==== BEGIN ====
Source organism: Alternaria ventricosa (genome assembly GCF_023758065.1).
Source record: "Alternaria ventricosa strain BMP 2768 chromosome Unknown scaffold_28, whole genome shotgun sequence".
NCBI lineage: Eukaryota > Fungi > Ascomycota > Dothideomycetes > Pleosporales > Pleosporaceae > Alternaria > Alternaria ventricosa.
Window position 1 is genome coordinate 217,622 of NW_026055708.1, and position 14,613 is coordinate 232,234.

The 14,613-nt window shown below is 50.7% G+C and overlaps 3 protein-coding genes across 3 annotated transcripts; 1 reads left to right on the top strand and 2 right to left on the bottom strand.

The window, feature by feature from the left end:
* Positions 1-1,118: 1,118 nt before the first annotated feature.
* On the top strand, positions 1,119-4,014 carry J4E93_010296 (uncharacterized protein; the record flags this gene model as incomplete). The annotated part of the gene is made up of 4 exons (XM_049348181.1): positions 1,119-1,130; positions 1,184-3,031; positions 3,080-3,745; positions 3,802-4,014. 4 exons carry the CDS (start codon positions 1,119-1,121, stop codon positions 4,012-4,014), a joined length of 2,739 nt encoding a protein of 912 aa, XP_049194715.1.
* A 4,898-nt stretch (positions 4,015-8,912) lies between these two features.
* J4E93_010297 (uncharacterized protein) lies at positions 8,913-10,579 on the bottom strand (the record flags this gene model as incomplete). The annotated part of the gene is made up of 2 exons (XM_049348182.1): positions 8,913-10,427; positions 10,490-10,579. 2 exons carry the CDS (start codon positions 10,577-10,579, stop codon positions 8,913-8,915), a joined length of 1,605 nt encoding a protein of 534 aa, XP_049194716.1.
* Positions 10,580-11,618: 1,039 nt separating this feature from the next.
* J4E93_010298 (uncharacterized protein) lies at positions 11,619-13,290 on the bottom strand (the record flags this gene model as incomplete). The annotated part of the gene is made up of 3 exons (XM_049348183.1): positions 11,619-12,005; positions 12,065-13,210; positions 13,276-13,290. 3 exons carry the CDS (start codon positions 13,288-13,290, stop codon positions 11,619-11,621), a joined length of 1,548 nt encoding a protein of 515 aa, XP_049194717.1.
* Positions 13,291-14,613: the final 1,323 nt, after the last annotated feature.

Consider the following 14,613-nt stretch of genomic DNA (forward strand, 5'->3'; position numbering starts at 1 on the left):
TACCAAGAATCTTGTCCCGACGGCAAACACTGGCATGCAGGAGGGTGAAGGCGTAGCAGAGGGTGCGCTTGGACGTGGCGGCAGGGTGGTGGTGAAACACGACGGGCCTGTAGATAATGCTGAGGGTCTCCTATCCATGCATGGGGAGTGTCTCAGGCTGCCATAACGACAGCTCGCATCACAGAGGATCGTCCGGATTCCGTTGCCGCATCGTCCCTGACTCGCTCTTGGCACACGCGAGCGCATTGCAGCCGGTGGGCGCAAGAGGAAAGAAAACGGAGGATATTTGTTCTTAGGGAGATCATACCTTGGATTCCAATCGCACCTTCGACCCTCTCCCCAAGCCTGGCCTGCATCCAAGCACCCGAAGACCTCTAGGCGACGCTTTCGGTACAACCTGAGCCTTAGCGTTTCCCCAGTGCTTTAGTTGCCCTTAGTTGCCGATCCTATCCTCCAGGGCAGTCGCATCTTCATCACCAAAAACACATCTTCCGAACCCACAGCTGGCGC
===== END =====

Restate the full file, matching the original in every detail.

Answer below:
Source organism: Alternaria ventricosa (genome assembly GCF_023758065.1).
Source record: "Alternaria ventricosa strain BMP 2768 chromosome Unknown scaffold_28, whole genome shotgun sequence".
NCBI lineage: Eukaryota > Fungi > Ascomycota > Dothideomycetes > Pleosporales > Pleosporaceae > Alternaria > Alternaria ventricosa.
Window position 1 is genome coordinate 217,622 of NW_026055708.1, and position 14,613 is coordinate 232,234.

The 14,613-nt window shown below is 50.7% G+C and overlaps 3 protein-coding genes across 3 annotated transcripts; 1 reads left to right on the top strand and 2 right to left on the bottom strand.

The window, feature by feature from the left end:
* Positions 1-1,118: 1,118 nt before the first annotated feature.
* On the top strand, positions 1,119-4,014 carry J4E93_010296 (uncharacterized protein; the record flags this gene model as incomplete). The annotated part of the gene is made up of 4 exons (XM_049348181.1): positions 1,119-1,130; positions 1,184-3,031; positions 3,080-3,745; positions 3,802-4,014. 4 exons carry the CDS (start codon positions 1,119-1,121, stop codon positions 4,012-4,014), a joined length of 2,739 nt encoding a protein of 912 aa, XP_049194715.1.
* A 4,898-nt stretch (positions 4,015-8,912) lies between these two features.
* J4E93_010297 (uncharacterized protein) lies at positions 8,913-10,579 on the bottom strand (the record flags this gene model as incomplete). The annotated part of the gene is made up of 2 exons (XM_049348182.1): positions 8,913-10,427; positions 10,490-10,579. 2 exons carry the CDS (start codon positions 10,577-10,579, stop codon positions 8,913-8,915), a joined length of 1,605 nt encoding a protein of 534 aa, XP_049194716.1.
* Positions 10,580-11,618: 1,039 nt separating this feature from the next.
* J4E93_010298 (uncharacterized protein) lies at positions 11,619-13,290 on the bottom strand (the record flags this gene model as incomplete). The annotated part of the gene is made up of 3 exons (XM_049348183.1): positions 11,619-12,005; positions 12,065-13,210; positions 13,276-13,290. 3 exons carry the CDS (start codon positions 13,288-13,290, stop codon positions 11,619-11,621), a joined length of 1,548 nt encoding a protein of 515 aa, XP_049194717.1.
* Positions 13,291-14,613: the final 1,323 nt, after the last annotated feature.

Consider the following 14,613-nt stretch of genomic DNA (forward strand, 5'->3'; position numbering starts at 1 on the left):
TACCAAGAATCTTGTCCCGACGGCAAACACTGGCATGCAGGAGGGTGAAGGCGTAGCAGAGGGTGCGCTTGGACGTGGCGGCAGGGTGGTGGTGAAACACGACGGGCCTGTAGATAATGCTGAGGGTCTCCTATCCATGCATGGGGAGTGTCTCAGGCTGCCATAACGACAGCTCGCATCACAGAGGATCGTCCGGATTCCGTTGCCGCATCGTCCCTGACTCGCTCTTGGCACACGCGAGCGCATTGCAGCCGGTGGGCGCAAGAGGAAAGAAAACGGAGGATATTTGTTCTTAGGGAGATCATACCTTGGATTCCAATCGCACCTTCGACCCTCTCCCCAAGCCTGGCCTGCATCCAAGCACCCGAAGACCTCTAGGCGACGCTTTCGGTACAACCTGAGCCTTAGCGTTTCCCCAGTGCTTTAGTTGCCCTTAGTTGCCGATCCTATCCTCCAGGGCAGTCGCATCTTCATCACCAAAAACACATCTTCCGAACCCACAGCTGGCGC